Harsh Realities Aren't Whitewashed in Artsy Kisses
- Christa Banister Crosswalk.com Contributing Writer
- Updated Aug 12, 2010
Release Date: March 26, 2010 (limited); July 30, 2010 (select cities)
Rating: NR (but multiple cautions are noted below)
Run Time: 72 min.
Director: Lance Daly
Actors: Shane Curry, Kelly O'Neill, Paul Roe, Neili Conroy, David Bendito, Elizabeth Fuh, Cathy Malone, Jose Jimanez, Willie Higgins, Sean McDonagh, Stephanie Kelly
For anyone who might be fooled by the film's decidedly smoochy title, Kisses definitely won't be your new favorite romantic comedy.
If anything, Kisses introduces audiences to the seedier side of Ireland, not its lushly green, positively picturesque counterpart where Amy Adams' character fell in love earlier this year in Leap Year. Artfully made, but gritty and unsettling at its very core, Kisses is ultimately an intriguing study of contradictions.
Showing just how much can get accomplished with so little (perhaps, a relevant reminder for Hollywood execs who've been serving up so many flicks with unnecessarily long running times?), Kisses may only clock in at a mere hour and 12 minutes. But the story? Yeah, it will stick with you long after the credits have rolled.
Though many independent films favor an equally bleak canvas for telling such a sad story, Kisses is striking and beautifully conceived thanks to gorgeous black-and-white photography and an enchanting score, even when the storyline turns dark and dangerous.
While admittedly a fictional account, you immediately have a sneaking suspicion that the storyline in Kisses is rooted in something entirely real, something that happens way too often in grim places like these. Set in Ireland's projects, Kisses is told from the perspective of two precocious pre-teen protagonists who happen to live next door to each other, Dylan (Shane Curry) and Kylie (newcomer Kelly O'Neill, who bears a strong resemblance to a young Drew Barrymore).
If the crumbling structures they call home weren't evidence enough that life isn't exactly going swimmingly for Dylan and Kylie, a glimpse inside their respective front doors confirms it. Not only does Dylan not have many friends at school, but his alcoholic father who doesn't even realize it's his son's Christmas break often abuses his mother and Dylan himself.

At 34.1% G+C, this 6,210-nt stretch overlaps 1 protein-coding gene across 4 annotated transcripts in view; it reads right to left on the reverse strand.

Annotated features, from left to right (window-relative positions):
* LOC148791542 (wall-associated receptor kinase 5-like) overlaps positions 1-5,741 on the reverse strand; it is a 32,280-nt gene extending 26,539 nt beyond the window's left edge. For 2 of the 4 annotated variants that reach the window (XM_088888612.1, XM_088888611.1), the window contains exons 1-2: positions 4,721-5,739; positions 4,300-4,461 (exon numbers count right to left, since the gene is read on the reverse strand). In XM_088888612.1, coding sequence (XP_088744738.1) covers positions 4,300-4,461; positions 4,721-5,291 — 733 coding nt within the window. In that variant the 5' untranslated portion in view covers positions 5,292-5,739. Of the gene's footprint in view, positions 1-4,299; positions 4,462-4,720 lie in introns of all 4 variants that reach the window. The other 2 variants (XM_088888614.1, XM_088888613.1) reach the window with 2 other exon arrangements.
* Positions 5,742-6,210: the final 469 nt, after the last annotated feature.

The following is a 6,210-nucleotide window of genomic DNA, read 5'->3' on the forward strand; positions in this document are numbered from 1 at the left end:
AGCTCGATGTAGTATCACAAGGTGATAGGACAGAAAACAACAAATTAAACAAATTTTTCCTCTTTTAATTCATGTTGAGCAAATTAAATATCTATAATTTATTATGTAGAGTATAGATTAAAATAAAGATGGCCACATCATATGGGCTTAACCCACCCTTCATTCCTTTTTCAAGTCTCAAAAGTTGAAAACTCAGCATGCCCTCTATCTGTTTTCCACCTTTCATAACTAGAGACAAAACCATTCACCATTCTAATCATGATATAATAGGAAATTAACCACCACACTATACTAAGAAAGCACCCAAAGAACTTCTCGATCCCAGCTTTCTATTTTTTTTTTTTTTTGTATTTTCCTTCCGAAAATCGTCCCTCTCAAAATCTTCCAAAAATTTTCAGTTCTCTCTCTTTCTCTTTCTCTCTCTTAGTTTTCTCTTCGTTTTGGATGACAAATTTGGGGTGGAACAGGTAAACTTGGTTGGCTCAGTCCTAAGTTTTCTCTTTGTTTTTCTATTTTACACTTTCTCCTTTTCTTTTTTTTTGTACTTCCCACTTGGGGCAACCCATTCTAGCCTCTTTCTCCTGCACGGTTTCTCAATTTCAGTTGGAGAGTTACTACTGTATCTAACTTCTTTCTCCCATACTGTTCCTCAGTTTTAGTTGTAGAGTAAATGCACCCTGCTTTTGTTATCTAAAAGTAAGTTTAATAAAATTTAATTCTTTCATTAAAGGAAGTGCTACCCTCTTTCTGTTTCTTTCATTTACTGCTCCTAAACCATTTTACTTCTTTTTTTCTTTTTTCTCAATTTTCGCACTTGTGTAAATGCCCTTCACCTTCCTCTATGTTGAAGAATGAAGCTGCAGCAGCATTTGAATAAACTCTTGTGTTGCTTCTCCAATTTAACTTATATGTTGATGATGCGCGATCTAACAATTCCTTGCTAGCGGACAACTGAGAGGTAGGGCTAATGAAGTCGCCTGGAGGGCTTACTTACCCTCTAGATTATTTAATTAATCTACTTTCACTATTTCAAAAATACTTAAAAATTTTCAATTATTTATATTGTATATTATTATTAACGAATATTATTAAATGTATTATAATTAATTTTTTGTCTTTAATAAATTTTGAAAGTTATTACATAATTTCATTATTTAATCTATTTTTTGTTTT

Turning to his little handheld computer game for a diversion, Dylan's dad is sick of the sounds it makes and lashes out at Dylan and his mom when she defends him. Before things get really ugly, Dylan steps in and ends up walloping his dad in the head (and bursting the family home's pipes). Feeling like he's got no other option, Dylan follows in his older brother's footsteps and runs away from home just before Christmas.
Meanwhile, when Kylie gets wind that something's not right (again) at Dylan's, she decides to join him in flying the coop as well. Armed with a stash of Euros her sexually abusive uncle gave her and the hope that Dylan's brother can help them both by letting them stay at the flat where he's a squatter, she and Dylan believe that a better life simply lies in a new part of town.
While things get off to a fairly decent start with an adventure-filled impromptu boat ride into town and an afternoon of extravagant retail therapy, the scene quickly turns dangerous as the duo roams the streets. With no money, housing or food to eat, they resort to begging, stealing and setting up a makeshift home (a cardboard box nestled in the freezing alley) for their survival.